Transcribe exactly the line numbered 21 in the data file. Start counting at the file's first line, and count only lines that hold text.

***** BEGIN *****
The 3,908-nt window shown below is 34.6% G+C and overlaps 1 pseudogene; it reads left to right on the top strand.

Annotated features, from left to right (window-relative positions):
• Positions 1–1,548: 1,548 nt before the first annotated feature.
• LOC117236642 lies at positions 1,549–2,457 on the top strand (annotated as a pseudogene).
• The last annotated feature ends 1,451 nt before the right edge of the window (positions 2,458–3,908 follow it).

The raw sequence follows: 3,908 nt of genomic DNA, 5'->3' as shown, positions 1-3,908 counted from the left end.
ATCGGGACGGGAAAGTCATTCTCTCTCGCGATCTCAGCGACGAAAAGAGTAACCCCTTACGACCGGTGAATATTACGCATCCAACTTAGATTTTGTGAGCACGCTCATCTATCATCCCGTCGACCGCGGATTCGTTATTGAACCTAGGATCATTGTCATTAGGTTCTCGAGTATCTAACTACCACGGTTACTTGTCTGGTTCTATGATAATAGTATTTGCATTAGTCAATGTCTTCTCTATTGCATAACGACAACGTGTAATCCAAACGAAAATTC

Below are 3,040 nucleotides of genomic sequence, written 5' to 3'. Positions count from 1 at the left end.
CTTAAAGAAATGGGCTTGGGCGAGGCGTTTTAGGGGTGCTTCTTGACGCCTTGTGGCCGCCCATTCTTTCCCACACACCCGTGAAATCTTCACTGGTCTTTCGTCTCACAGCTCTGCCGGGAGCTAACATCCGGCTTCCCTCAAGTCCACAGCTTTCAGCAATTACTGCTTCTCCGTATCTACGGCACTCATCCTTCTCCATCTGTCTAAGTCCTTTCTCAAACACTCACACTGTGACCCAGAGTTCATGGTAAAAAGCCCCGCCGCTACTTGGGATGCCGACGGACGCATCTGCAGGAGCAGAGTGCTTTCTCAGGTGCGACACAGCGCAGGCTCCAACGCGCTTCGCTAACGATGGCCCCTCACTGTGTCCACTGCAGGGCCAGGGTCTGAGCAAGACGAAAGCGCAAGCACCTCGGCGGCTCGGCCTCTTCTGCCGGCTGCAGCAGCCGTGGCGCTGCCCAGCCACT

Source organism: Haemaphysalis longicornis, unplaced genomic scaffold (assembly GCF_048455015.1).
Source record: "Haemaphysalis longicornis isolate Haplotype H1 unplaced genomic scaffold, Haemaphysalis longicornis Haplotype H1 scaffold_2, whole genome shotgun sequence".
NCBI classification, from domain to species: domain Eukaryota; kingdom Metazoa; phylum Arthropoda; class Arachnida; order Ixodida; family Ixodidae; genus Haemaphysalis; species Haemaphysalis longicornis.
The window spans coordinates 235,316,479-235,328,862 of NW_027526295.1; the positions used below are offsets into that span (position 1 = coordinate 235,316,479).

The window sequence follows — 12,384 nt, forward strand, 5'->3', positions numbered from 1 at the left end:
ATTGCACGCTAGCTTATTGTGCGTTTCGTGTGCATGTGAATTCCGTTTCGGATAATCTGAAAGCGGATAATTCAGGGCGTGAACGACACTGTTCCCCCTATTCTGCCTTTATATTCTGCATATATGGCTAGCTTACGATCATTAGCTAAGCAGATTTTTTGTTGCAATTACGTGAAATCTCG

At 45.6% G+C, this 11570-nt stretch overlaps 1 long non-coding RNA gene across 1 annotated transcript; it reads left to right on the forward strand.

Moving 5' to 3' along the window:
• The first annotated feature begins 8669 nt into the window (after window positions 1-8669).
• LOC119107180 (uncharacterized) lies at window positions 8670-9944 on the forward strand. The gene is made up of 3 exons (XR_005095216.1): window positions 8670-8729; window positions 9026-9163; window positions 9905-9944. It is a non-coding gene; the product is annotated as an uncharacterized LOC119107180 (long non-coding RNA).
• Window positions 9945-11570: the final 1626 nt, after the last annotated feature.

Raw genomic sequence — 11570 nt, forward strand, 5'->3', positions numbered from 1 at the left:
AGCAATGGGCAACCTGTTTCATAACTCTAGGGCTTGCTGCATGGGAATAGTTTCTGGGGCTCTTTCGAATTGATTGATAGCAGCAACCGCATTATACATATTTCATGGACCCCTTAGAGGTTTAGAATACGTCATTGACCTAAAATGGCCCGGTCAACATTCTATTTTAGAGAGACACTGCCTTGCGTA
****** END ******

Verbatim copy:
Raw genomic sequence — 11570 nt, forward strand, 5'->3', positions numbered from 1 at the left: